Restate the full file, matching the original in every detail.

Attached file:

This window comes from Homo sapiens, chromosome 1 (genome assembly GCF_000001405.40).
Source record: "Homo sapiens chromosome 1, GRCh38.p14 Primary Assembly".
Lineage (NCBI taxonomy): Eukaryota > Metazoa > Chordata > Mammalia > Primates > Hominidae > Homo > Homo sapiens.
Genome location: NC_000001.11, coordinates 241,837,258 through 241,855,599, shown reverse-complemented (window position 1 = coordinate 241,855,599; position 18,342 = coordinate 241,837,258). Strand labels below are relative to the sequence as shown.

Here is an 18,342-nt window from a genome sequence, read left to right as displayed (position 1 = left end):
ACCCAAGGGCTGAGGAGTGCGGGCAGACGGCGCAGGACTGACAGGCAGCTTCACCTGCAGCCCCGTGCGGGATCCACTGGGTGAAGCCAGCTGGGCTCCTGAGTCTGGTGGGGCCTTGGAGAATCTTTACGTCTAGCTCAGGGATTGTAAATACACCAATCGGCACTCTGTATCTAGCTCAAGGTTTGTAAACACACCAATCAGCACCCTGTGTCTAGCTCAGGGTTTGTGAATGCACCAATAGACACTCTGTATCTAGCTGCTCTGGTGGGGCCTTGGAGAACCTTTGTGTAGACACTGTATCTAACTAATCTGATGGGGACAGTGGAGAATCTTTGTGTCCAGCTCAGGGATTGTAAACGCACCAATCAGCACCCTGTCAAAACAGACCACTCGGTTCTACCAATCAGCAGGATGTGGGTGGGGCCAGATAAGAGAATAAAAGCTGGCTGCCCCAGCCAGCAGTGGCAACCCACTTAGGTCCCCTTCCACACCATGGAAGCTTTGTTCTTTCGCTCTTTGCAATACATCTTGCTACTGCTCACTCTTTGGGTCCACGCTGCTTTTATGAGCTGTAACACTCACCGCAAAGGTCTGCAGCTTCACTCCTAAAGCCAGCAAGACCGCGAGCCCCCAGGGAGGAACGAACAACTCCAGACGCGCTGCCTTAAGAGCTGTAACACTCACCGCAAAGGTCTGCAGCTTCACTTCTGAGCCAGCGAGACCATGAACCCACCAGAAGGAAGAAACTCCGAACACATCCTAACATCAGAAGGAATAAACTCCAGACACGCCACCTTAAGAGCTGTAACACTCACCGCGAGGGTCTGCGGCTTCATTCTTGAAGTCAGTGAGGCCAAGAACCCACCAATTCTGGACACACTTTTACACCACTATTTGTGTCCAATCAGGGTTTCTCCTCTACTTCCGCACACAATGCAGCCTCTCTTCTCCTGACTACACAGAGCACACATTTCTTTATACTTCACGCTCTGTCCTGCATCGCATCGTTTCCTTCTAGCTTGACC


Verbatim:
This window comes from Homo sapiens, chromosome 1 (genome assembly GCF_000001405.40).
Source record: "Homo sapiens chromosome 1, GRCh38.p14 Primary Assembly".
Lineage (NCBI taxonomy): Eukaryota > Metazoa > Chordata > Mammalia > Primates > Hominidae > Homo > Homo sapiens.
Genome location: NC_000001.11, coordinates 241,837,258 through 241,855,599, shown reverse-complemented (window position 1 = coordinate 241,855,599; position 18,342 = coordinate 241,837,258). Strand labels below are relative to the sequence as shown.

Here is an 18,342-nt window from a genome sequence, read left to right as displayed (position 1 = left end):
ACCCAAGGGCTGAGGAGTGCGGGCAGACGGCGCAGGACTGACAGGCAGCTTCACCTGCAGCCCCGTGCGGGATCCACTGGGTGAAGCCAGCTGGGCTCCTGAGTCTGGTGGGGCCTTGGAGAATCTTTACGTCTAGCTCAGGGATTGTAAATACACCAATCGGCACTCTGTATCTAGCTCAAGGTTTGTAAACACACCAATCAGCACCCTGTGTCTAGCTCAGGGTTTGTGAATGCACCAATAGACACTCTGTATCTAGCTGCTCTGGTGGGGCCTTGGAGAACCTTTGTGTAGACACTGTATCTAACTAATCTGATGGGGACAGTGGAGAATCTTTGTGTCCAGCTCAGGGATTGTAAACGCACCAATCAGCACCCTGTCAAAACAGACCACTCGGTTCTACCAATCAGCAGGATGTGGGTGGGGCCAGATAAGAGAATAAAAGCTGGCTGCCCCAGCCAGCAGTGGCAACCCACTTAGGTCCCCTTCCACACCATGGAAGCTTTGTTCTTTCGCTCTTTGCAATACATCTTGCTACTGCTCACTCTTTGGGTCCACGCTGCTTTTATGAGCTGTAACACTCACCGCAAAGGTCTGCAGCTTCACTCCTAAAGCCAGCAAGACCGCGAGCCCCCAGGGAGGAACGAACAACTCCAGACGCGCTGCCTTAAGAGCTGTAACACTCACCGCAAAGGTCTGCAGCTTCACTTCTGAGCCAGCGAGACCATGAACCCACCAGAAGGAAGAAACTCCGAACACATCCTAACATCAGAAGGAATAAACTCCAGACACGCCACCTTAAGAGCTGTAACACTCACCGCGAGGGTCTGCGGCTTCATTCTTGAAGTCAGTGAGGCCAAGAACCCACCAATTCTGGACACACTTTTACACCACTATTTGTGTCCAATCAGGGTTTCTCCTCTACTTCCGCACACAATGCAGCCTCTCTTCTCCTGACTACACAGAGCACACATTTCTTTATACTTCACGCTCTGTCCTGCATCGCATCGTTTCCTTCTAGCTTGACC